It’s easier to accept loss if you get to say goodbye. It doesn’t make it any less painful or tragic, but it’s the finality that’s missing for so many who were impacted by the events of September 11th.
We caught 130 pounds of lobster this morning. The tide was high and the ocean was as smooth as glass. Seals poked up out of the water and cormorants dried their wings standing still on the rocks. It was a perfect Maine day — overcast, breezy and cool enough to offset the hard work on the boat.
Today this was a workboat. Last week, Neil, the lobsterman, had the boat filled with dear friends, a family scattering the ashes of their beloved wife and mother. He trailed an empty dinghy behind, a tradition among fishermen, to say goodbye to Lainie, who had lost her battle with cancer and settled into her final rest on the waters in front of her home, just as she’d requested. Many times in the last two weeks, as I described her last days; how she was flown home to Maine and how she got to say goodbye to her family, people have looked at me and said, “how wonderful that she got to say goodbye.” This is a precious treasured gift, a rarity, and something to hold on to.
As the second anniversary of the World Trade Center disaster draws closer, I think about how not having had a chance to say goodbye or to have a quiet farewell aboard a lobster boat is what has left so many hearts unquieted. It’s easier to accept loss if you get to say goodbye. It doesn’t make it any less painful or tragic, but it’s the finality that’s missing for so many who were impacted by the events of September 11th.
The first year the shock, prolonged search, public outcry, sympathy and then event after event, memorial, funeral or some kind of tribute all created the needed salve of distraction. Everyone was numb and didn’t start really coming to terms with things until after the first anniversary. My experience in the last several months has proven to me that the second year was in some ways harder than the first for many of us. As life goes on, it also seems impossible that it can. Life is never the same but it turns out to be livable, altered, but survivable. People have survived, many have found strength they never thought they had and have begun to feel again.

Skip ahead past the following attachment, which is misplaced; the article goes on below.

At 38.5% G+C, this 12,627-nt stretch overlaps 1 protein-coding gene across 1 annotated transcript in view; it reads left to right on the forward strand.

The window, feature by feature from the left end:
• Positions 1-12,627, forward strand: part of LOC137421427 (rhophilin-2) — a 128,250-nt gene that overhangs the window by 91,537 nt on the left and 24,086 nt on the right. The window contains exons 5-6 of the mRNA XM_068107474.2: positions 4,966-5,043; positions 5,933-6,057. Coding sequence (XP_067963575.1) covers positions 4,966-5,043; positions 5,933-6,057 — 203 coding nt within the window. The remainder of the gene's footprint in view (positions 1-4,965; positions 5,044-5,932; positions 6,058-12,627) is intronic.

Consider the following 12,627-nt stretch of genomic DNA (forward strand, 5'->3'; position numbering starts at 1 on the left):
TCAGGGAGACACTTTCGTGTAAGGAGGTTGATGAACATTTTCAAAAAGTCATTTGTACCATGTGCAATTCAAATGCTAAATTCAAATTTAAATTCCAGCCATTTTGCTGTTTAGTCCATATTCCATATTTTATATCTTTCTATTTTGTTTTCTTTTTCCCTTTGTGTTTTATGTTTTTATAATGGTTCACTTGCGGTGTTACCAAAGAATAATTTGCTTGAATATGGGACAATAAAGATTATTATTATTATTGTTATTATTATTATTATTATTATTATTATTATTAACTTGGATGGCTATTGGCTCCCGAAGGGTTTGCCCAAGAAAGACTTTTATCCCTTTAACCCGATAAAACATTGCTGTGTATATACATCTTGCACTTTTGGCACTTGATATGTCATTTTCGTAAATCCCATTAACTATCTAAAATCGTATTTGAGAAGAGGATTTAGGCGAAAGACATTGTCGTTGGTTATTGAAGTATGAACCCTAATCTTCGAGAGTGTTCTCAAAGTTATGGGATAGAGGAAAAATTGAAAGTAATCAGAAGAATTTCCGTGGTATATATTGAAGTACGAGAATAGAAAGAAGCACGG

As the second anniversary comes along we see people in varying stages of survival, all trying to sort through and start over in their own way. The groups that formed around causes early on in the crisis have evolved into strong grassroots organizations with a voice in decision making. The members of those groups have found action is the best way for them to work through their sorrow. They are doing it together and they have come to love and respect each other. Some are criticized for not staying home and spending more time with their families. Others who shunned organizations and groups and stayed home are criticized for not getting out and getting involved. Some have lost weight, some have gained, some haven’t exercised, and some can’t stop running. Everyone has their own way of dealing with the loss and pain, and there is no right or wrong way.
I left the Fire Department that I loved. It was terribly hard to leave, but too painful to stay. Too many changes, different energy, and too many empty desks once occupied by people I loved and who were lost. I work with a great friend now in a job that is just as hectic but very different. Nobody dies here if something goes bad. My friends say I need to put some of the energy I used to expend on my Fire Department life into my own life, getting in shape, making some money, seeing people I haven’t had the chance to see in the last seven years, talking through my issues with someone. I am doing most of that but sometimes it takes a concentration on myself that I feel is selfish and trivial in light of what others have to deal with.
The greatest discovery is that everybody feels that way. We laugh sometimes when we are together and start complaining about the everyday trials we face. We get caught short realizing that it’s crazy to be upset by a missed flight or a cranky relative. In light of the massive issues we have been managing, it’s great to think that life has returned to a place where minor aggravations are getting some attention.
We drifted this morning on the calm ocean and I thought about how lucky I am to have the chance to be here in Maine in this boat with people I love. I didn’t think it was possible to feel more strongly about it but as I watch the puffs of wind shake up the surface of the water or see the marsh hawks circle, I am deeply conscious of how much I would miss it if I couldn’t be here and how much I appreciate every minute I have.
On September 11th, I’ll go to services and think about my friends and I’ll feel terrible for their loss, for everybody’s loss, and pray for healing. Then I’ll do what I’ve done to get through the hardest times in my life, visualize myself back in the lobsterboat, drifting on the tide. ♦
(Lynn Tierney served as Deputy Commissioner of FDNY, and prior to that she was a senior public affairs official with the Port Authority of New York and New Jersey for 12 years. Lynn left the Fire Department on March 17th, 2002 to become Director of External Affairs for the Arnell Group, a branding and marketing firm associated with Omnicom.)